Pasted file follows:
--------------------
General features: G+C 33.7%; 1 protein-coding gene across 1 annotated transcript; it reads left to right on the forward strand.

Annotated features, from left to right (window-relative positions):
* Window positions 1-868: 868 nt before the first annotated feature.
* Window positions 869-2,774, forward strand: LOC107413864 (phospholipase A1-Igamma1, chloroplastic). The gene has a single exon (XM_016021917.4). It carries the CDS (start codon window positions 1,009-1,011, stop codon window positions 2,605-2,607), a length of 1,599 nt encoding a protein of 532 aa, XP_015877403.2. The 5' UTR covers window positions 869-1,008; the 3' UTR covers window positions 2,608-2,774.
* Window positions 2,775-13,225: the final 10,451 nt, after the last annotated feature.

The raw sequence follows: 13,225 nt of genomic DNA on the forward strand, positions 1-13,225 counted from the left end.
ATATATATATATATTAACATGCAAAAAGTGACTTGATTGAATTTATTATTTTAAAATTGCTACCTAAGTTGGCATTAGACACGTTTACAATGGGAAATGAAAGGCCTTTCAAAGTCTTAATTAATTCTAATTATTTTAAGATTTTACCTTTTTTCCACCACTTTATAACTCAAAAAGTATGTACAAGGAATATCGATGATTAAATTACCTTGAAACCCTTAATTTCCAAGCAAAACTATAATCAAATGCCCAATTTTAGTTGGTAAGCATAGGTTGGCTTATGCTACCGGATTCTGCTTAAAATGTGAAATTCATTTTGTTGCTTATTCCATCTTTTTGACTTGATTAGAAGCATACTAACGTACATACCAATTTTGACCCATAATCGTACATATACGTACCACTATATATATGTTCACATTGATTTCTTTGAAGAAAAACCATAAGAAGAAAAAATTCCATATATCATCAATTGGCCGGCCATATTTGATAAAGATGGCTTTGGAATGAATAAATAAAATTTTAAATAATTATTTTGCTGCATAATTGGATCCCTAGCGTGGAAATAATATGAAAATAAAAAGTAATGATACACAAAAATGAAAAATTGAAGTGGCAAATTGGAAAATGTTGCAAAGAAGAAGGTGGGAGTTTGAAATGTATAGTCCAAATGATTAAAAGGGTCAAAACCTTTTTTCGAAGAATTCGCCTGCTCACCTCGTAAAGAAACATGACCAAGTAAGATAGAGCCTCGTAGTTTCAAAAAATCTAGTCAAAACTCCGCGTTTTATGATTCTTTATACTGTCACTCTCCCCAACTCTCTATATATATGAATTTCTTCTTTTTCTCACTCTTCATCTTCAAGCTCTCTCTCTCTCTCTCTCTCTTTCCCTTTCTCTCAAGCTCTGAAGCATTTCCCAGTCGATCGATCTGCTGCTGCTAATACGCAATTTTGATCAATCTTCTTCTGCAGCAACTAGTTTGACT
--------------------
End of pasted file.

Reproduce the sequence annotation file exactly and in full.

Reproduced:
General features: G+C 33.7%; 1 protein-coding gene across 1 annotated transcript; it reads left to right on the forward strand.

Annotated features, from left to right (window-relative positions):
* Window positions 1-868: 868 nt before the first annotated feature.
* Window positions 869-2,774, forward strand: LOC107413864 (phospholipase A1-Igamma1, chloroplastic). The gene has a single exon (XM_016021917.4). It carries the CDS (start codon window positions 1,009-1,011, stop codon window positions 2,605-2,607), a length of 1,599 nt encoding a protein of 532 aa, XP_015877403.2. The 5' UTR covers window positions 869-1,008; the 3' UTR covers window positions 2,608-2,774.
* Window positions 2,775-13,225: the final 10,451 nt, after the last annotated feature.

The raw sequence follows: 13,225 nt of genomic DNA on the forward strand, positions 1-13,225 counted from the left end.
ATATATATATATATTAACATGCAAAAAGTGACTTGATTGAATTTATTATTTTAAAATTGCTACCTAAGTTGGCATTAGACACGTTTACAATGGGAAATGAAAGGCCTTTCAAAGTCTTAATTAATTCTAATTATTTTAAGATTTTACCTTTTTTCCACCACTTTATAACTCAAAAAGTATGTACAAGGAATATCGATGATTAAATTACCTTGAAACCCTTAATTTCCAAGCAAAACTATAATCAAATGCCCAATTTTAGTTGGTAAGCATAGGTTGGCTTATGCTACCGGATTCTGCTTAAAATGTGAAATTCATTTTGTTGCTTATTCCATCTTTTTGACTTGATTAGAAGCATACTAACGTACATACCAATTTTGACCCATAATCGTACATATACGTACCACTATATATATGTTCACATTGATTTCTTTGAAGAAAAACCATAAGAAGAAAAAATTCCATATATCATCAATTGGCCGGCCATATTTGATAAAGATGGCTTTGGAATGAATAAATAAAATTTTAAATAATTATTTTGCTGCATAATTGGATCCCTAGCGTGGAAATAATATGAAAATAAAAAGTAATGATACACAAAAATGAAAAATTGAAGTGGCAAATTGGAAAATGTTGCAAAGAAGAAGGTGGGAGTTTGAAATGTATAGTCCAAATGATTAAAAGGGTCAAAACCTTTTTTCGAAGAATTCGCCTGCTCACCTCGTAAAGAAACATGACCAAGTAAGATAGAGCCTCGTAGTTTCAAAAAATCTAGTCAAAACTCCGCGTTTTATGATTCTTTATACTGTCACTCTCCCCAACTCTCTATATATATGAATTTCTTCTTTTTCTCACTCTTCATCTTCAAGCTCTCTCTCTCTCTCTCTCTCTTTCCCTTTCTCTCAAGCTCTGAAGCATTTCCCAGTCGATCGATCTGCTGCTGCTAATACGCAATTTTGATCAATCTTCTTCTGCAGCAACTAGTTTGACT